Support has been pouring in for the victims of the deadly mass shooting in Orlando, Florida, and their families.
A GoFundMe page set up by Equality Florida, the state's lesbian, gay, bisexual and transgender civil rights organization, has already raised more than $1.5 million toward its goal of $2 million. The campaign raised $1 million faster than any other page in the history of GoFundMe, according the company vice president Dan Pfeiffer.
The money will be directed to the victims of Pulse Nightclub and their families.
"Funds raised on this page will be going directly to the victims and families affected by the horrific shooting at Orlando's Pulse Nightclub. Equality Florida is working with local organizations — who are also helping to raise funds — to ensure the money is distributed properly. Thank you for the support!" the page's administrators wrote.
At least 49 people died in the attack, when a Florida man opened fire on the packed club. He died in a shootout with police officers after taking hostages, authorities said.
Makeup artist Jeffree Star, who has a huge following on social media, apparently donated $20,000, which is listed on the page as the largest donation as of Sunday afternoon.
"For everyone donating and showing so much heartfelt love, it gives me hope. We have to stand together and BE HERE FOR EACH OTHER," he tweeted.
The FBI has asked that anyone who was at the club with information call 1-800-CALL-FBI.
The city of Orlando created a page that will list names of deceased victims: Cityoforlando.net/victims. The blood donation organization OneBlood had requested people in the area donate, but later tweeted that it was at capacity.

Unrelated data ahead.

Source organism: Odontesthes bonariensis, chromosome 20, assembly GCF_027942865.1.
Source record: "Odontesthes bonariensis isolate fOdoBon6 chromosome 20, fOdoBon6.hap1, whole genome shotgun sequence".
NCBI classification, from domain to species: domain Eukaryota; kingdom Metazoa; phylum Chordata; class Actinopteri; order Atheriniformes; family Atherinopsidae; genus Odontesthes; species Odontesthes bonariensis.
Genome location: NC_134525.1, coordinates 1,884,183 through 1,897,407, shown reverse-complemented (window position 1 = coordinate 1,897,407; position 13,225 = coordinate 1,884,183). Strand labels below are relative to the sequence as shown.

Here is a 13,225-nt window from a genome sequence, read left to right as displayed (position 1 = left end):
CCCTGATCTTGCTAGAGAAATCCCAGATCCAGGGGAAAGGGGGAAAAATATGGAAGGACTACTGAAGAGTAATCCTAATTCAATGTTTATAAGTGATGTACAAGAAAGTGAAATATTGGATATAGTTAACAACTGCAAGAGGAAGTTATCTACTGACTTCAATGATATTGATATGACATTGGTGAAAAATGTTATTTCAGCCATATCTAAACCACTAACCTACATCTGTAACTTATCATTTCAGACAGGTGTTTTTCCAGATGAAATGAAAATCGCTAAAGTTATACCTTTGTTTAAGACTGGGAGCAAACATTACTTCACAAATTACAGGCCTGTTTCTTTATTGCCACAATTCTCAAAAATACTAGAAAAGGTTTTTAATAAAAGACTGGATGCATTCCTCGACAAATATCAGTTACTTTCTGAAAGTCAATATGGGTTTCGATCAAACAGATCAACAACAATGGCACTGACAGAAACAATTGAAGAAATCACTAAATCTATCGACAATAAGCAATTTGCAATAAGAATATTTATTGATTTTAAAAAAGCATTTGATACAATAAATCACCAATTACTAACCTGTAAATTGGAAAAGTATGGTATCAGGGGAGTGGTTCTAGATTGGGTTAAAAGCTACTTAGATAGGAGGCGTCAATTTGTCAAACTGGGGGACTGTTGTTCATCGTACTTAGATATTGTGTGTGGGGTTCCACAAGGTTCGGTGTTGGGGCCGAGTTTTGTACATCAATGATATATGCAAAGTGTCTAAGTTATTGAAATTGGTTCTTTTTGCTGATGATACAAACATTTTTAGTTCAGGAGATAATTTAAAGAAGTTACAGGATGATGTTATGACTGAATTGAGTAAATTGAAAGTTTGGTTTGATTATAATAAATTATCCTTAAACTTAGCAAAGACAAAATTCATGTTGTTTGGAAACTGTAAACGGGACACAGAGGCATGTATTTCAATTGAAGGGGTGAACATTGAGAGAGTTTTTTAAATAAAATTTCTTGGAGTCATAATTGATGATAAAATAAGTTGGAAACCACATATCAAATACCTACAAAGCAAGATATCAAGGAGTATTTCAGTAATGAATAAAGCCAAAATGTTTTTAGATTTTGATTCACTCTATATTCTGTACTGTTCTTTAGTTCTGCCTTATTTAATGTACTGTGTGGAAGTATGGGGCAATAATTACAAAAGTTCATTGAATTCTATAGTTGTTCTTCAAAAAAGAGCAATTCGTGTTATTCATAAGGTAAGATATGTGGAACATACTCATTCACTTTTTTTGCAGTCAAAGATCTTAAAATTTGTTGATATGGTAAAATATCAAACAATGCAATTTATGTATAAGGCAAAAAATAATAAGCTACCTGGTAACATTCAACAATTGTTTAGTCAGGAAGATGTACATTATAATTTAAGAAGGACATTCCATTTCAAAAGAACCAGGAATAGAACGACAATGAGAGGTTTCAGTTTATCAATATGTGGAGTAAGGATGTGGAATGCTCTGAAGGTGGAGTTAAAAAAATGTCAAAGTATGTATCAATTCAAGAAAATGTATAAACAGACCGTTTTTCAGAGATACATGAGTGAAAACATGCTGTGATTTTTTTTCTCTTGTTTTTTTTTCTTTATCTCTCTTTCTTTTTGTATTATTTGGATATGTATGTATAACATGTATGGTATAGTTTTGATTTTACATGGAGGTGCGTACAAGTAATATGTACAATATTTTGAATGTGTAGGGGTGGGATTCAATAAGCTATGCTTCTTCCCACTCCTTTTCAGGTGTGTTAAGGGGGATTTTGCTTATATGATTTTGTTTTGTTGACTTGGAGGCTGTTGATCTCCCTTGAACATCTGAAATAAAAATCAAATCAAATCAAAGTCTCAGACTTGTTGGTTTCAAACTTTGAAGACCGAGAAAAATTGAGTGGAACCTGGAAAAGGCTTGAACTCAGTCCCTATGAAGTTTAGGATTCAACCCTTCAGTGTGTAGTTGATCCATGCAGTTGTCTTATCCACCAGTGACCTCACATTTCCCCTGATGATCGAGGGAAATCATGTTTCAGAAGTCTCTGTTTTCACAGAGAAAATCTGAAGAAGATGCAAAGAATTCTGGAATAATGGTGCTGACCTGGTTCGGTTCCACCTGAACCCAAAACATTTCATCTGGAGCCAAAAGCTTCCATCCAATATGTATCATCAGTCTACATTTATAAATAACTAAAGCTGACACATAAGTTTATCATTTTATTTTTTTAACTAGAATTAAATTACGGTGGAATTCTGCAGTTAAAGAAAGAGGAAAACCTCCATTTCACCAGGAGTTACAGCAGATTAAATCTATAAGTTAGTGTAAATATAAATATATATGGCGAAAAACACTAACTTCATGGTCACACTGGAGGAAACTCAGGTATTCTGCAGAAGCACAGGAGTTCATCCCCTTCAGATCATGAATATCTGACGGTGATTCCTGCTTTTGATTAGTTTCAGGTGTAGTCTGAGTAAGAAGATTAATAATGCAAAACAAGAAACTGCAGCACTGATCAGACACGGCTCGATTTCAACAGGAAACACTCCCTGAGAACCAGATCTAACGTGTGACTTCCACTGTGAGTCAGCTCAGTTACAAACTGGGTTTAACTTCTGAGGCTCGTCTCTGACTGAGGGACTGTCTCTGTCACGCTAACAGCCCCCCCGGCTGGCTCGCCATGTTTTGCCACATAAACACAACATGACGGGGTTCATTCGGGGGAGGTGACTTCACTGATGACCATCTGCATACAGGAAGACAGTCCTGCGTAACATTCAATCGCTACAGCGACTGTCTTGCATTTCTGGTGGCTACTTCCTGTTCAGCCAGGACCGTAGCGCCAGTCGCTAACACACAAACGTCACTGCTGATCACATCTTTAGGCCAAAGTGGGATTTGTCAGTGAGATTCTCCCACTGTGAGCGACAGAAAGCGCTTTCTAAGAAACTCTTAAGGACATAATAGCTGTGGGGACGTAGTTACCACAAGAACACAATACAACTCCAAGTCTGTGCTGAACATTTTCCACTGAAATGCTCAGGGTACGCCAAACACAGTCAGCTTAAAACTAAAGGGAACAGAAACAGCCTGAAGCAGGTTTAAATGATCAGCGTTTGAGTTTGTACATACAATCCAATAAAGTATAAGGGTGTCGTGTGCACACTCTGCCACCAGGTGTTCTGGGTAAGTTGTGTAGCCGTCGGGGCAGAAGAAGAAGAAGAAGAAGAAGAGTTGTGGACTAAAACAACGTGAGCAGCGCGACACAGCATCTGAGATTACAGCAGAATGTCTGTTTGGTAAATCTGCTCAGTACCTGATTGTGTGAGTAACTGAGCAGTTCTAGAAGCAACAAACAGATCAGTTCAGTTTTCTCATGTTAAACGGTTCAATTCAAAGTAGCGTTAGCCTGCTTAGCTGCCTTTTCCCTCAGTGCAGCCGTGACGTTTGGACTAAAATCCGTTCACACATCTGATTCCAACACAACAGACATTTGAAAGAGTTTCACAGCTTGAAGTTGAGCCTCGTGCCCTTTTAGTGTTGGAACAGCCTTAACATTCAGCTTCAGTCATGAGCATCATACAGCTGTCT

Anyone in the area can check into Facebook as safe using the social media site's Safety Check page.
The Better Business Bureau is offering a list of tips for those wishing to donate to victims of rampage and their families.
The BBB warns against donating to poorly managed or unregistered charities and those who do not identify the intended use of funds. Additionally, it cautions well-intending donors not to fall victim to common click-bate scams that lead internet users to websites that look like those of reputable organizations but force them to divulge extensive financial information or lure them to download malware.
Following the shooting at a Colorado movie theater in 2012, the BBB said some organizations raising money failed to get permission from victims' families to use names and photographs. Ensuring that the families' wishes are respected is important in the wake of tragedy, the BBB emphasized. Furthermore, funds set up by the families are often not created as charities and it is important to verify they are managed by a third party such as a bank and used for their intended purpose such as funeral or medical costs.